• The work is art (has an awareness of language, sensibility, and complexity)

So how far can we push art? We can take out dialogue and it’s still art. We can take out setting and it’s still art. We can take out characters and it’s still art. Can we take out climax? Can we take out plot? Can we take out the series of events that makes it a story in the first place and still call it a work of creative nonfiction?

                Can it be one sentence? Chekhov's father would say yes.

                Can it be one word?

                Can we reduce an entire work of creative nonfiction to a single word and call it art the way that an artist can reduce an entire painting to a red dot in the middle of a canvas and call it art.

If a urinal can be placed in a museum among “readymades” and be called art, then why can’t a single-word creative nonfiction shake the world in the same way?

And if one word can capture the sensibility, complexity, and the awareness of language that constitutes art, then what word would that be?

I’ll have to get back to you on that.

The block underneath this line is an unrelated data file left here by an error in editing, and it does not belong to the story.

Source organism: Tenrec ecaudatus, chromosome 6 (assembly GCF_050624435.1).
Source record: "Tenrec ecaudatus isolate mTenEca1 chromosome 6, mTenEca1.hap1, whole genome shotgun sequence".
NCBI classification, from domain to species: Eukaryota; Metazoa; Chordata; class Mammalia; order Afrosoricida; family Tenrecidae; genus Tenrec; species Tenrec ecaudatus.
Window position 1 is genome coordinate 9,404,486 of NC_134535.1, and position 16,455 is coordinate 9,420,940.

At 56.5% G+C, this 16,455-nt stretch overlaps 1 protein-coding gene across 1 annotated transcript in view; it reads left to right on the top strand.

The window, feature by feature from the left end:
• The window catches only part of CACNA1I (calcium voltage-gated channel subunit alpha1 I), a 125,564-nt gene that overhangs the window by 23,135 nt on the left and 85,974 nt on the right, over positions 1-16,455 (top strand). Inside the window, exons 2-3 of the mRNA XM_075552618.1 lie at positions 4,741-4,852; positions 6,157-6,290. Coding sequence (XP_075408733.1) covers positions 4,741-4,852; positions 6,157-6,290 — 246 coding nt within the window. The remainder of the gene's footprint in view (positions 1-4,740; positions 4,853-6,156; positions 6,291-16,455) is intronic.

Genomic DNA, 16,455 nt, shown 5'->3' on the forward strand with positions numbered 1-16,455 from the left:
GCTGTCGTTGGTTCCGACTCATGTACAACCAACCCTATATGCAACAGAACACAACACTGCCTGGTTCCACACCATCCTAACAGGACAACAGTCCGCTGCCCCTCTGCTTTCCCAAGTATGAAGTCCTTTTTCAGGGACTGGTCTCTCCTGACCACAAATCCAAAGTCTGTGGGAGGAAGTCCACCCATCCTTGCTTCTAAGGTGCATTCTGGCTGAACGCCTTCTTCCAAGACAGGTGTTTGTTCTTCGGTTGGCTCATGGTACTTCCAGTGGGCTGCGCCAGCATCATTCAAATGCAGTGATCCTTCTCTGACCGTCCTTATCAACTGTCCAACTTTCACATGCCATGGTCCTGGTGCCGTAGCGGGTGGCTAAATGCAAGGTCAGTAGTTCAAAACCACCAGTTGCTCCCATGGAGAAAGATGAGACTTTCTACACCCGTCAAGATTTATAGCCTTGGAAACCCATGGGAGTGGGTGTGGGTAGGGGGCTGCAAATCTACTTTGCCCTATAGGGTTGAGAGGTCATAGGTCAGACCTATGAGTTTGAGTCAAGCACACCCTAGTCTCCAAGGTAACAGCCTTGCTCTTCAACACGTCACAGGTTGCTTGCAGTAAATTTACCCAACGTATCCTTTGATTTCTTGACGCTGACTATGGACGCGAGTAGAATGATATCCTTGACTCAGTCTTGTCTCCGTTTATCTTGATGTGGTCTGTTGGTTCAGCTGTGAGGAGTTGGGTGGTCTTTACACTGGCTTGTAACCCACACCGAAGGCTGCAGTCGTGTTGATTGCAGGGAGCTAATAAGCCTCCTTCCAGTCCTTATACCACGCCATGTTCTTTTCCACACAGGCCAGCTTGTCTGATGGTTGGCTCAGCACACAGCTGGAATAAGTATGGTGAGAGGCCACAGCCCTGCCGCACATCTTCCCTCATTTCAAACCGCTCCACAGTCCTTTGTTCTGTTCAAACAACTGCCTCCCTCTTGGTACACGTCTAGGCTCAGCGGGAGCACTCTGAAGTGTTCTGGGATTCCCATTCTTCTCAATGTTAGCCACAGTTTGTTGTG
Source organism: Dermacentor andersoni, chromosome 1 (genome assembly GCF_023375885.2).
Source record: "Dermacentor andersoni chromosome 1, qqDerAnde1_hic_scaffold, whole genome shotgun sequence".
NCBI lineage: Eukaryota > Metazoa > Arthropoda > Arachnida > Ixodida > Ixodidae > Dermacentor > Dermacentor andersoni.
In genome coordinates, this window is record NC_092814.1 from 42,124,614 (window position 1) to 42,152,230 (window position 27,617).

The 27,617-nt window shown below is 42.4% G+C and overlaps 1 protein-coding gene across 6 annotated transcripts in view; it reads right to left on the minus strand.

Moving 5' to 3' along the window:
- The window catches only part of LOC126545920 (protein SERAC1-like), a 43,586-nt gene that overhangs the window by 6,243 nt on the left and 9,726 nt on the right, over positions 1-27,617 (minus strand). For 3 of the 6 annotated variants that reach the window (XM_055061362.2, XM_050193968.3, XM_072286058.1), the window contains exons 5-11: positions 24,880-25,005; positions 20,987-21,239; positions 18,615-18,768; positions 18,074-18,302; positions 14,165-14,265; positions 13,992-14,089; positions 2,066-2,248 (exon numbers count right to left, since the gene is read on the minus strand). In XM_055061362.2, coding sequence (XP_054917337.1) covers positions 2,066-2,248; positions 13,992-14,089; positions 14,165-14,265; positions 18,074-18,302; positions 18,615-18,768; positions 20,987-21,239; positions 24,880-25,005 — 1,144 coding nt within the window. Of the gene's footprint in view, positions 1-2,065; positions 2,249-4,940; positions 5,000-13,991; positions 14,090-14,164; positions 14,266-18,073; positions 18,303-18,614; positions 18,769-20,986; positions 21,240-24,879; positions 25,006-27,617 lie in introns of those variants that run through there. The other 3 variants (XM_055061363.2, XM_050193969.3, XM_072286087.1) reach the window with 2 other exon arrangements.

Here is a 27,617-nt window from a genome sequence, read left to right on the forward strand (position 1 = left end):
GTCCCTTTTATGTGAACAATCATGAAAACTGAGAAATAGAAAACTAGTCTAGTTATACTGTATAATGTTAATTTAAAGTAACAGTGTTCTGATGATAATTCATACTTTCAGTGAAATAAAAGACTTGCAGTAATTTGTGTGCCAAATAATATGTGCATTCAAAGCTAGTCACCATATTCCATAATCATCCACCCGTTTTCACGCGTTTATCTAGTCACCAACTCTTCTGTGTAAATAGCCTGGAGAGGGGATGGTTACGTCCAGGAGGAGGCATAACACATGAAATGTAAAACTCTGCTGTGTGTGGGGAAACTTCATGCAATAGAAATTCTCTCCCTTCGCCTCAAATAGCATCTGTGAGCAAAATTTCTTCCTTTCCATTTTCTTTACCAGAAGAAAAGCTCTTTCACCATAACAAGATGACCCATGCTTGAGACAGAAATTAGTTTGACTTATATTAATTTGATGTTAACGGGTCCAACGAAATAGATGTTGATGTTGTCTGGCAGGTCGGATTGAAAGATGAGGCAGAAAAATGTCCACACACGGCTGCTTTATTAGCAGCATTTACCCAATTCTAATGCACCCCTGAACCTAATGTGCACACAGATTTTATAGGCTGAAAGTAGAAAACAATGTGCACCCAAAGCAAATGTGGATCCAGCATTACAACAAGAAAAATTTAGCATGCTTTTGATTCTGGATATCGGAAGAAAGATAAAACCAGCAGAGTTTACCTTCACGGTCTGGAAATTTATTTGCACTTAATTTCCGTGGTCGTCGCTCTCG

In other news, while contemplating pushing the edges of definitions for creative nonfiction, I’ve written what I think constitutes creative nonfiction in the form of a poem. This is an “I am from” poem. It doesn’t have to rhyme or have any specific form; the only rule in creating one of these is that each line is supposed to start with the words ‘I am from’ but I suppose these things can be pushed too. I encourage others to try it out. Here's what I have:

I am from The Institutions

I am from a town full of family, recently vacated;
I am the only one left
I am from culture passed through generations where, in mine, I'm the oldest
I am from five schools and four mascots that I wear on my clothes
I am from classes of fiction, academia, and theory
I am from church services and values I uphold whether I consent to them or not

I am from Youth

I am from the chase of giggling children into piles of leaves before boo boos are kissed and naps begin
I am from basement bars and pool table games and a dusty keyboard I never learned to play
I am from old couches and the smell and lights of real Christmas trees
I am from where we stopped our games in the woods to catch the breeze
I am from pizza shared and from drinks I’m not allowed to pour or they will end up in my lap
I am from failed attempts of the cliché concept of love,
and from fear and the hope that we got it right this time
I am from pixilized text that replaced the pen where words are heard